InTrans / Aug 14, 2018
Distribution of borates around point source injections in wood members exposed outside
In bridge timbers, wood decay is usually found where water has
accessed the end-grain surfaces. In preservative-treated members, end-grain surfaces are most likely to be those resulting from on-site framing cuts or borings. Because these at-risk surfaces are easy to see, it seems feasible to establish a program where diffusible preservatives are repetitively inserted into those critical areas spatially distributed in a grid and on a schedule that will ensure protection, thereby extending the life of the entire structure. The objective of this study was to determine the vertical and lateral distribution and the post-treatment behavior of injected and inserted borate preservatives in wood exposed to natural wetting in field exposure. During this 1- and 2-year exposure, rain wetting elevated the moisture content of the wood enough to support growth of decay fungi in wood not protected by borates. Point source treatments consisted of either borate solutions or fused borate rods that were injected or inserted, respectively, into predrilled holes. The longitudinal movement of borates applied as either glycol or aqueous solutions was generally greater than that occurring with treatment of borate rods only. Lateral distribution of borates was similar among treatments. In Southern Pine, differences in both vertical and longitudinal movement of borate from the insertion holes were associated with the type of closure used. Results indicate that borates can be included in a maintenance program consisting of time-sequenced treatment of critical regions of wood bridges that are at risk for internal decay. Grids for placement of point sources of diffusible borates in engineered wood structures could be developed on a wood-species-specific basis. Such treatments would complement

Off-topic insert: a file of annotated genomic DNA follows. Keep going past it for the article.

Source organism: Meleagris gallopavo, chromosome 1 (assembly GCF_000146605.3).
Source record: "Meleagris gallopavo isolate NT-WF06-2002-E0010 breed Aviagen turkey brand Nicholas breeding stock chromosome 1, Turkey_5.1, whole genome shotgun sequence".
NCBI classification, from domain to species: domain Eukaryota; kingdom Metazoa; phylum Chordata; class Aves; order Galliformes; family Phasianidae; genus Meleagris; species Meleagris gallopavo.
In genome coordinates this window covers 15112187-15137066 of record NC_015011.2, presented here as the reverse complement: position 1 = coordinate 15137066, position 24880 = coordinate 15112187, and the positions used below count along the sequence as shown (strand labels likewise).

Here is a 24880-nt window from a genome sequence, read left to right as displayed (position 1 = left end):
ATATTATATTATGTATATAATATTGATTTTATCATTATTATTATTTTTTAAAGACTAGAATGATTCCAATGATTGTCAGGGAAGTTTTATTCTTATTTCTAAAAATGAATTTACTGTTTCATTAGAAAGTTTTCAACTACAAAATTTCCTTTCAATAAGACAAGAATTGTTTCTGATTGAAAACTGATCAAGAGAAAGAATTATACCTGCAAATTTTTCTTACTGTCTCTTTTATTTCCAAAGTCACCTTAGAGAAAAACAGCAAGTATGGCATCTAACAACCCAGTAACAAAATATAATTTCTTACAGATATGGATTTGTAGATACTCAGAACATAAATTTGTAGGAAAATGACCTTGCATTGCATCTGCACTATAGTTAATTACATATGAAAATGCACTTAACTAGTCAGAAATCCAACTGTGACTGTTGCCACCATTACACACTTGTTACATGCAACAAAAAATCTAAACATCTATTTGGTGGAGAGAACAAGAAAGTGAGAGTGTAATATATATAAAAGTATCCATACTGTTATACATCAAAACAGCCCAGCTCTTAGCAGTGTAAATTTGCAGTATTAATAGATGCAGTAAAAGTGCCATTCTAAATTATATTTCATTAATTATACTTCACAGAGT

the exterior shell of protection provided by the original pressure
treatment and enhance long-term durability.